原作者：Matthew Diener 译者：Vivian Xue
“我们刚开始设计时并没有想到它会变成这样，”首席设计师 Eric Dodds说，“我们只想做一款超酷的卡牌收集游戏，能让许多人爱上它。”
For a game that’s been under development for the better part of half a decade, Blizzard did an admirable job of keeping a tight lid on its free-to-play CCG Hearthstone.
Announced last spring at PAX East, it was clear from the outset that Hearthstone wasn’t going to be a typical free-to-play card battler along the lines of Rage of Bahamut.
“We were not really thinking in those terms when we started working on the game,” Blizzard’s Eric Dodds begins. “We were really focused on making a cool collectable card game (CCG) that could appeal to lots of people.”
And now, after its tablet debut, it’s something of an understatement to say that Hearthstone has appealed to lots of people.
A strong hand
After rocketing to the #1 top-grossing spot for iPad in China and Korea, Hearthstone’s done the business globally – and it even help offset sagging quarterly profits for Blizzard.
But the road to this early success wasn’t an easy one, and Blizzard faced a difficult task in bringing both Hearthstone and its multiplayer client Battle.net to the iPad.
Luckily for fans, the nimble team at Blizzard was able to pull it off. But just how nimble was that team?
“It depends on how you view the development of the game, as that took place across two very different stages,” Dodds states.
“Our early stage of development started around five years ago, where we had just a few people kicking around design and art ideas about what the game might be. We were doing lots of paper prototyping and flash prototyping, but we were not sure exactly what we were making.
“It wasn’t until two or so years ago that we had a full development team in place and started working on the game as you know it today. It was at that point that we staffed up to the team of 15 people that we shipped the game with.”
Despite the changes in staff size, the team at Blizzard designed Hearthstone as a free-to-play game from the earliest stages of its development – so players around the world could try their hand at it.
“Our core tenet is that collectible card games are awesome, and we want to get people who had never played CCGs before playing them. Making the game free-to-play got rid of the biggest obstacle that might keep players from trying out the game, so that is the direction we went.”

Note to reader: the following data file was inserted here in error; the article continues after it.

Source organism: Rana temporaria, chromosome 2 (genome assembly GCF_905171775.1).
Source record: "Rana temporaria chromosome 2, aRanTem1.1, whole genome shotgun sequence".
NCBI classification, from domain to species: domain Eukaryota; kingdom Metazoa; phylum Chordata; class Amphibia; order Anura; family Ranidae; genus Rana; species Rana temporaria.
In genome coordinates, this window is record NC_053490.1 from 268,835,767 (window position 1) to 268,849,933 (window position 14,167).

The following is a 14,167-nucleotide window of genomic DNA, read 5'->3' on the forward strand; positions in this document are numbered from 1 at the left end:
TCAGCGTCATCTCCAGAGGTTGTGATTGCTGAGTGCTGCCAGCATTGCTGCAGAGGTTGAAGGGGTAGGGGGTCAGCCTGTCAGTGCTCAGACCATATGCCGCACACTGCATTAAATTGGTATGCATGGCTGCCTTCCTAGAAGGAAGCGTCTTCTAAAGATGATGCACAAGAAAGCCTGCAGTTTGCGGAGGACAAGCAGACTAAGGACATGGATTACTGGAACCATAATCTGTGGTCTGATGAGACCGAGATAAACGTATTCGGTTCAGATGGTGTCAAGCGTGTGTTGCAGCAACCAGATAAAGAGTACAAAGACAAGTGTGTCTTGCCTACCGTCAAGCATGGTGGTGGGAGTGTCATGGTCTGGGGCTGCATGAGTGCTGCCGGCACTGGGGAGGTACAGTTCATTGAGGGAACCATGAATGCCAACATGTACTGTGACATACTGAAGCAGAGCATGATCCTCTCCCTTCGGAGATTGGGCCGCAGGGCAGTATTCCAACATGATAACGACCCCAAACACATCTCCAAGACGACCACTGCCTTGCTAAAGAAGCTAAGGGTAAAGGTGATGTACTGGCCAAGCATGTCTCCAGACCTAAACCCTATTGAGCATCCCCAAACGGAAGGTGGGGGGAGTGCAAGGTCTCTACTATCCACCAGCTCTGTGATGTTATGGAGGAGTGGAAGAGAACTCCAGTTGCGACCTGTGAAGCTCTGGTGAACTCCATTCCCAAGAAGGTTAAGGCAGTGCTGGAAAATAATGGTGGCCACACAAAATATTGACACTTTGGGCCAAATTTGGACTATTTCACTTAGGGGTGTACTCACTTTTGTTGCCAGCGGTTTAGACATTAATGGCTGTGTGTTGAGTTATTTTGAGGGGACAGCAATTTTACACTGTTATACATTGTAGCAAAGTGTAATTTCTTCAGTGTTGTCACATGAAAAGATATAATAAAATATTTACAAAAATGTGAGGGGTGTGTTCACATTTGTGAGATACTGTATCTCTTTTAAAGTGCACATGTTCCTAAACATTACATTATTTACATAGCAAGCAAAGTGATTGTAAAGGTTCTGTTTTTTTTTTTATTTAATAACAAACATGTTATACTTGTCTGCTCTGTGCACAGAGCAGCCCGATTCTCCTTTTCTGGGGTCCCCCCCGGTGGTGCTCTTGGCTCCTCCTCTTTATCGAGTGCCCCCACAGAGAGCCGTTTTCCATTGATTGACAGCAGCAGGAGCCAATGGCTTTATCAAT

Another driving force behind Hearthstone’s development was a set of immutable traits that helped ensure it stayed true to its vision.
“We [had] a set of what we call ‘Stakes in the Ground’ which helped drive our decisions when building the game,” he offers.
“These Stakes are things like ‘Immediate fun for the first time player’ and ‘Provide depth for the hardcore player and show the new player that there is additional depth’. Even now during development we look back to our Stakes to make sure we are still on the right path.”
Lost in the shuffle
But that’s not to say that Hearthstone didn’t change as its development moved along.
“We removed or changed lots of cards, but I can’t think of any that I actually wanted to keep in the game,” Dodds says of the various chops made to Hearthstone’s colourful cast of cards.
“We used to have cards that had the keyword ‘Critical Strike’, and those cards had a 25 percent chance to do double damage, but it felt too random.”
And randomness wasn’t the only reason for edits made to the cards. The player experience and was another considerations.
“We used to have another ability that gave Minions a bonus attack on their owner’s turn, but it was confusing to see the Minions attack changing every turn, so I was glad we removed that as well.”
Balancing, too, was another reason for many changes to Hearthstone.
“The original Rogue Hero ability used to give you a 1/2 weapon, and if you already had a weapon equipped it gave your current weapon +1 Attack permanently,” Dodds begins.
“We had problems with Rogues just hanging back and building their weapon into something huge, so we adjusted the ability to give the weapon +1 Attack until the end of a player’s turn. Even that ended up being very strong, so we changed it to what it is today with the Rogue getting a 1/2 dagger.”
A magical tablet
From the outside, making a game playable on PC, Mac, and iPad seems easy – but the reality for Blizzard was quite different thanks to the idea of true cross-platform play.
Making this a reality was something Dodds described as “a significant undertaking”, and one that required, “several engineers from the Battle.net team embed with the development team in order to focus exclusively on bringing over the authentication flow and social features like the friends list.”